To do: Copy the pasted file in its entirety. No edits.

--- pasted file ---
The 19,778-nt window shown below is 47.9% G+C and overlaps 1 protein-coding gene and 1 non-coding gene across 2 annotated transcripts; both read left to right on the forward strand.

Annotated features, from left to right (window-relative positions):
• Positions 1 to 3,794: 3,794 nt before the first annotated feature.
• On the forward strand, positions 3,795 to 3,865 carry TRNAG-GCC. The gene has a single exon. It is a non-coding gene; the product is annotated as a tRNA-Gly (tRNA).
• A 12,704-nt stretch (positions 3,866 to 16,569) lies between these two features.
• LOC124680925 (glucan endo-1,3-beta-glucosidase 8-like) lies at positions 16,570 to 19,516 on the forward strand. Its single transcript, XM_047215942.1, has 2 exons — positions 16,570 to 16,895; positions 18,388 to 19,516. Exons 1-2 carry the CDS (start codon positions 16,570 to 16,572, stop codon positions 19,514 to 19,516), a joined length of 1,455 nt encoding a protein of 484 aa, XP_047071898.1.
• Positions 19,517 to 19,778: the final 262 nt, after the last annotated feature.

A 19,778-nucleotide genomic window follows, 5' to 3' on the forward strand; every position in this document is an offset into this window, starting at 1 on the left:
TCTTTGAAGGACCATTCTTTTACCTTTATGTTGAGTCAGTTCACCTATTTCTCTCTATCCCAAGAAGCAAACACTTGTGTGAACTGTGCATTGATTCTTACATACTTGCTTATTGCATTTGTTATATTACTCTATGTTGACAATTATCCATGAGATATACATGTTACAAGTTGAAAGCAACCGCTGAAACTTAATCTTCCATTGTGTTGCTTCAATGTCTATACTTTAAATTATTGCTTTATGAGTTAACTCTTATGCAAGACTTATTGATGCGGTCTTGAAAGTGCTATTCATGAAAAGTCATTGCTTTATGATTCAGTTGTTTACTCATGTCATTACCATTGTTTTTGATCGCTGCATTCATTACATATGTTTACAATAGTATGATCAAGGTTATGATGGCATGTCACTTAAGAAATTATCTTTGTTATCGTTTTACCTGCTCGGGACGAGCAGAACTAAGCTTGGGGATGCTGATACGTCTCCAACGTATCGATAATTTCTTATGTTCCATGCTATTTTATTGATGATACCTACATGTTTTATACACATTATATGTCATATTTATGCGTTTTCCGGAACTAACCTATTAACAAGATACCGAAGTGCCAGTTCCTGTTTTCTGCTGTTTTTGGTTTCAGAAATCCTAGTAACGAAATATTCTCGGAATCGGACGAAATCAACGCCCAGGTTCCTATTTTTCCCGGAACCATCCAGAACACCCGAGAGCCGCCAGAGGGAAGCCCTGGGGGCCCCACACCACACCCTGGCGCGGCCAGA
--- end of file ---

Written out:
The 19,778-nt window shown below is 47.9% G+C and overlaps 1 protein-coding gene and 1 non-coding gene across 2 annotated transcripts; both read left to right on the forward strand.

Annotated features, from left to right (window-relative positions):
• Positions 1 to 3,794: 3,794 nt before the first annotated feature.
• On the forward strand, positions 3,795 to 3,865 carry TRNAG-GCC. The gene has a single exon. It is a non-coding gene; the product is annotated as a tRNA-Gly (tRNA).
• A 12,704-nt stretch (positions 3,866 to 16,569) lies between these two features.
• LOC124680925 (glucan endo-1,3-beta-glucosidase 8-like) lies at positions 16,570 to 19,516 on the forward strand. Its single transcript, XM_047215942.1, has 2 exons — positions 16,570 to 16,895; positions 18,388 to 19,516. Exons 1-2 carry the CDS (start codon positions 16,570 to 16,572, stop codon positions 19,514 to 19,516), a joined length of 1,455 nt encoding a protein of 484 aa, XP_047071898.1.
• Positions 19,517 to 19,778: the final 262 nt, after the last annotated feature.

A 19,778-nucleotide genomic window follows, 5' to 3' on the forward strand; every position in this document is an offset into this window, starting at 1 on the left:
TCTTTGAAGGACCATTCTTTTACCTTTATGTTGAGTCAGTTCACCTATTTCTCTCTATCCCAAGAAGCAAACACTTGTGTGAACTGTGCATTGATTCTTACATACTTGCTTATTGCATTTGTTATATTACTCTATGTTGACAATTATCCATGAGATATACATGTTACAAGTTGAAAGCAACCGCTGAAACTTAATCTTCCATTGTGTTGCTTCAATGTCTATACTTTAAATTATTGCTTTATGAGTTAACTCTTATGCAAGACTTATTGATGCGGTCTTGAAAGTGCTATTCATGAAAAGTCATTGCTTTATGATTCAGTTGTTTACTCATGTCATTACCATTGTTTTTGATCGCTGCATTCATTACATATGTTTACAATAGTATGATCAAGGTTATGATGGCATGTCACTTAAGAAATTATCTTTGTTATCGTTTTACCTGCTCGGGACGAGCAGAACTAAGCTTGGGGATGCTGATACGTCTCCAACGTATCGATAATTTCTTATGTTCCATGCTATTTTATTGATGATACCTACATGTTTTATACACATTATATGTCATATTTATGCGTTTTCCGGAACTAACCTATTAACAAGATACCGAAGTGCCAGTTCCTGTTTTCTGCTGTTTTTGGTTTCAGAAATCCTAGTAACGAAATATTCTCGGAATCGGACGAAATCAACGCCCAGGTTCCTATTTTTCCCGGAACCATCCAGAACACCCGAGAGCCGCCAGAGGGAAGCCCTGGGGGCCCCACACCACACCCTGGCGCGGCCAGA